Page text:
Johns Hopkins University Press
If Robert J. Cook’s Civil War Memories: Contesting the Past in the United States since 1865 makes one clear point, it is that while the collective memories of the Civil War have always been fluid, they tend to veer, flow, and fracture alongside America’s racial transformations. So, with Black Lives Matter activists in the streets and white nationalists in the halls of government, those memories in 2018 are undeniably raw and relevant. Current debates surrounding the removal of Jim Crow era Confederate statuary, starkly divided attitudes toward the Confederate Battle Flag, and divergent responses to violence by white supremacist defenders of Confederate “heritage” in Charleston, South Carolina, and Charlottesville, Virginia, betray how the historical memory of the Civil War continues to illuminate regional, political, and, most especially, racial disunity in the United States. Simply, black and white Americans inhabit separate realities when it comes to how race and historical memory intersect.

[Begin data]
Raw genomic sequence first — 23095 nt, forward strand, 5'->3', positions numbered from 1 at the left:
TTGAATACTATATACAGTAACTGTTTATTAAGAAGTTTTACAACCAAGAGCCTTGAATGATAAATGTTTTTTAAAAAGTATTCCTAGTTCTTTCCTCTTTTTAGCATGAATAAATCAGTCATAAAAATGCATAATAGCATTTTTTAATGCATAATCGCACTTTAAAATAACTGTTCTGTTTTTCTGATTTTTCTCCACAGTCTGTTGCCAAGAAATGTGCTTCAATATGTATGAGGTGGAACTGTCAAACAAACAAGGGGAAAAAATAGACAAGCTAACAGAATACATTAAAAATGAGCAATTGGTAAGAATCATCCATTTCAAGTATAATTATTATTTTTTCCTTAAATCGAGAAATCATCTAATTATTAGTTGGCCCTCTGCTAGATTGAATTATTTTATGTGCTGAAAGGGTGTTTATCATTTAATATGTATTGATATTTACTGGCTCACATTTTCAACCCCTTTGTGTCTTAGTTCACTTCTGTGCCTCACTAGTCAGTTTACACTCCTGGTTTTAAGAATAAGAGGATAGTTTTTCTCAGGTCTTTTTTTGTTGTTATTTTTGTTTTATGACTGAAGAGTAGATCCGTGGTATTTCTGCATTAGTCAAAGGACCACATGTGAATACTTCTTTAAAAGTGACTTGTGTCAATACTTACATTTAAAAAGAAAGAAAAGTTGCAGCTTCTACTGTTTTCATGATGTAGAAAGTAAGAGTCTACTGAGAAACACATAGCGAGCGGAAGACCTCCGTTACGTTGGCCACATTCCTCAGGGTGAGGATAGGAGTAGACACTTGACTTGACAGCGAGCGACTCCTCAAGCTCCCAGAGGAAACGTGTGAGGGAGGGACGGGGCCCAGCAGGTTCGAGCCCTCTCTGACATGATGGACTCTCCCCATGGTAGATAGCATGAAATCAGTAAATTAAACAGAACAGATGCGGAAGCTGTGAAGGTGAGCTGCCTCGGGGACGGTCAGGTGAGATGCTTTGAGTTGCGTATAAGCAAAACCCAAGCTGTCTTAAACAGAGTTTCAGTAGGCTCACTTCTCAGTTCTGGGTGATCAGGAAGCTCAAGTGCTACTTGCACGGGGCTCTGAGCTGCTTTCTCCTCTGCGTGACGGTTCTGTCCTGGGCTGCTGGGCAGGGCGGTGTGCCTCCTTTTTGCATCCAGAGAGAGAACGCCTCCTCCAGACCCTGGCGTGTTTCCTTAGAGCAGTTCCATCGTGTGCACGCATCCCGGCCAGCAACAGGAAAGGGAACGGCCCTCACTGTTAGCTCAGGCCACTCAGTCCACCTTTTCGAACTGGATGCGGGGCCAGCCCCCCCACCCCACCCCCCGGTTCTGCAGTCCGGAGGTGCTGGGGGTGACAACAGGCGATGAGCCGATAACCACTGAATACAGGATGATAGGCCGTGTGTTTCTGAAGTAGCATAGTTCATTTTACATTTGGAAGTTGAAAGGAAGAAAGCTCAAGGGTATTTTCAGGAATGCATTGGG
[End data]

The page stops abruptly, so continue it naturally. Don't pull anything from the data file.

Stanley, Matthew E.
"Civil War Memories: Contesting the Past in the United States since 1865,"
Civil War Book Review: Vol. 20
Available at: https://digitalcommons.lsu.edu/cwbr/vol20/iss3/6